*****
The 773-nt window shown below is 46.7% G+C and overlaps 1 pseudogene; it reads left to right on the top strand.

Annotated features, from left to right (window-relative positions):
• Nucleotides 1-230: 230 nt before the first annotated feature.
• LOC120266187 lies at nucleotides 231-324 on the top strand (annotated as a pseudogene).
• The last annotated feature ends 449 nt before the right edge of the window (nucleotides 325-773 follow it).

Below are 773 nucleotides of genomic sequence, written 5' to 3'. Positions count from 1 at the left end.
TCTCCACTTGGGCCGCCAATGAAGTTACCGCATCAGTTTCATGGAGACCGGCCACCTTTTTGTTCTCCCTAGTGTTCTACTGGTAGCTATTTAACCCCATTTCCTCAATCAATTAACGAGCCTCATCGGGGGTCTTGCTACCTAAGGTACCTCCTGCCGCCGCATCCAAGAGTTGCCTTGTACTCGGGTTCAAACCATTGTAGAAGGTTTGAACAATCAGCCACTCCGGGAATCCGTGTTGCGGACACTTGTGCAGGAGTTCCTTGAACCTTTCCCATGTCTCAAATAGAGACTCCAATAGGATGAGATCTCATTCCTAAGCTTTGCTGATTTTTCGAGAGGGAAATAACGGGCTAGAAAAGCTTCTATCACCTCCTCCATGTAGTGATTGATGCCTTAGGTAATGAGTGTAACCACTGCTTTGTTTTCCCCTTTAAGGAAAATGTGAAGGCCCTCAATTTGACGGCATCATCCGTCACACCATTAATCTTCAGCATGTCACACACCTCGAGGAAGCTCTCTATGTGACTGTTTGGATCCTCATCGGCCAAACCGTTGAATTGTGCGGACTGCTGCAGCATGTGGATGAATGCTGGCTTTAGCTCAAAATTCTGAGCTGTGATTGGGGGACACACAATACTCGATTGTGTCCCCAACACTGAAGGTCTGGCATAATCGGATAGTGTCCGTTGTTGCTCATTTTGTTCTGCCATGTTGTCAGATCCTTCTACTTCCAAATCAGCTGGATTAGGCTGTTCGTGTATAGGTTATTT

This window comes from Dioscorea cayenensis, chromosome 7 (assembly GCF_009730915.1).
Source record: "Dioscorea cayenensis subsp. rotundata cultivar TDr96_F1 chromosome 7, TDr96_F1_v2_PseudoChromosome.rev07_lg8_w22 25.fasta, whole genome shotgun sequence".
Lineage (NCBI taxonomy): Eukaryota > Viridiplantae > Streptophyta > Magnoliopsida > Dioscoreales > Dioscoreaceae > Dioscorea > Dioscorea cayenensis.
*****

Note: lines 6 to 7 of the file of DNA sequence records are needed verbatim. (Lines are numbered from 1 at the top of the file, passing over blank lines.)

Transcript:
Below are 773 nucleotides of genomic sequence, written 5' to 3'. Positions count from 1 at the left end.
TCTCCACTTGGGCCGCCAATGAAGTTACCGCATCAGTTTCATGGAGACCGGCCACCTTTTTGTTCTCCCTAGTGTTCTACTGGTAGCTATTTAACCCCATTTCCTCAATCAATTAACGAGCCTCATCGGGGGTCTTGCTACCTAAGGTACCTCCTGCCGCCGCATCCAAGAGTTGCCTTGTACTCGGGTTCAAACCATTGTAGAAGGTTTGAACAATCAGCCACTCCGGGAATCCGTGTTGCGGACACTTGTGCAGGAGTTCCTTGAACCTTTCCCATGTCTCAAATAGAGACTCCAATAGGATGAGATCTCATTCCTAAGCTTTGCTGATTTTTCGAGAGGGAAATAACGGGCTAGAAAAGCTTCTATCACCTCCTCCATGTAGTGATTGATGCCTTAGGTAATGAGTGTAACCACTGCTTTGTTTTCCCCTTTAAGGAAAATGTGAAGGCCCTCAATTTGACGGCATCATCCGTCACACCATTAATCTTCAGCATGTCACACACCTCGAGGAAGCTCTCTATGTGACTGTTTGGATCCTCATCGGCCAAACCGTTGAATTGTGCGGACTGCTGCAGCATGTGGATGAATGCTGGCTTTAGCTCAAAATTCTGAGCTGTGATTGGGGGACACACAATACTCGATTGTGTCCCCAACACTGAAGGTCTGGCATAATCGGATAGTGTCCGTTGTTGCTCATTTTGTTCTGCCATGTTGTCAGATCCTTCTACTTCCAAATCAGCTGGATTAGGCTGTTCGTGTATAGGTTATTT